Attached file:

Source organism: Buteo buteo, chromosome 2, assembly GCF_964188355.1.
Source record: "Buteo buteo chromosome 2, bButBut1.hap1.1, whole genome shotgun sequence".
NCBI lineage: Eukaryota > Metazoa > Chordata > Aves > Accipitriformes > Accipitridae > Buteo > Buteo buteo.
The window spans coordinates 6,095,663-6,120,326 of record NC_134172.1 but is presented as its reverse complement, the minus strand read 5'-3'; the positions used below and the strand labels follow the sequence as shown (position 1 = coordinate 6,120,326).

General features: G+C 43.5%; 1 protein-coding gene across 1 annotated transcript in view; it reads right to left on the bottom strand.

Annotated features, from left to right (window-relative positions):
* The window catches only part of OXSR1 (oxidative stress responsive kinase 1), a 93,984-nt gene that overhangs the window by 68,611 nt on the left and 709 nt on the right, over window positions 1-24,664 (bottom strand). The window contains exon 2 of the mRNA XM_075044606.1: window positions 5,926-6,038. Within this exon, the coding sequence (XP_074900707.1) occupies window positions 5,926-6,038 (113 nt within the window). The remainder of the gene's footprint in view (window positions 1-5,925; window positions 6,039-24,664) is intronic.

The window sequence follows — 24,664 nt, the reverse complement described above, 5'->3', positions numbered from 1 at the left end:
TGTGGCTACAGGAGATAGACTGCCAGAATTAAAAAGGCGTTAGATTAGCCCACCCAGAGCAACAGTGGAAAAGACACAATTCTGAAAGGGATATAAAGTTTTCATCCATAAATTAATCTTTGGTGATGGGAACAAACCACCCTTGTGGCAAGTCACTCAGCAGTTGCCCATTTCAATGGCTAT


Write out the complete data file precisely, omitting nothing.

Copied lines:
Source organism: Buteo buteo, chromosome 2, assembly GCF_964188355.1.
Source record: "Buteo buteo chromosome 2, bButBut1.hap1.1, whole genome shotgun sequence".
NCBI lineage: Eukaryota > Metazoa > Chordata > Aves > Accipitriformes > Accipitridae > Buteo > Buteo buteo.
The window spans coordinates 6,095,663-6,120,326 of record NC_134172.1 but is presented as its reverse complement, the minus strand read 5'-3'; the positions used below and the strand labels follow the sequence as shown (position 1 = coordinate 6,120,326).

General features: G+C 43.5%; 1 protein-coding gene across 1 annotated transcript in view; it reads right to left on the bottom strand.

Annotated features, from left to right (window-relative positions):
* The window catches only part of OXSR1 (oxidative stress responsive kinase 1), a 93,984-nt gene that overhangs the window by 68,611 nt on the left and 709 nt on the right, over window positions 1-24,664 (bottom strand). The window contains exon 2 of the mRNA XM_075044606.1: window positions 5,926-6,038. Within this exon, the coding sequence (XP_074900707.1) occupies window positions 5,926-6,038 (113 nt within the window). The remainder of the gene's footprint in view (window positions 1-5,925; window positions 6,039-24,664) is intronic.

The window sequence follows — 24,664 nt, the reverse complement described above, 5'->3', positions numbered from 1 at the left end:
TGTGGCTACAGGAGATAGACTGCCAGAATTAAAAAGGCGTTAGATTAGCCCACCCAGAGCAACAGTGGAAAAGACACAATTCTGAAAGGGATATAAAGTTTTCATCCATAAATTAATCTTTGGTGATGGGAACAAACCACCCTTGTGGCAAGTCACTCAGCAGTTGCCCATTTCAATGGCTAT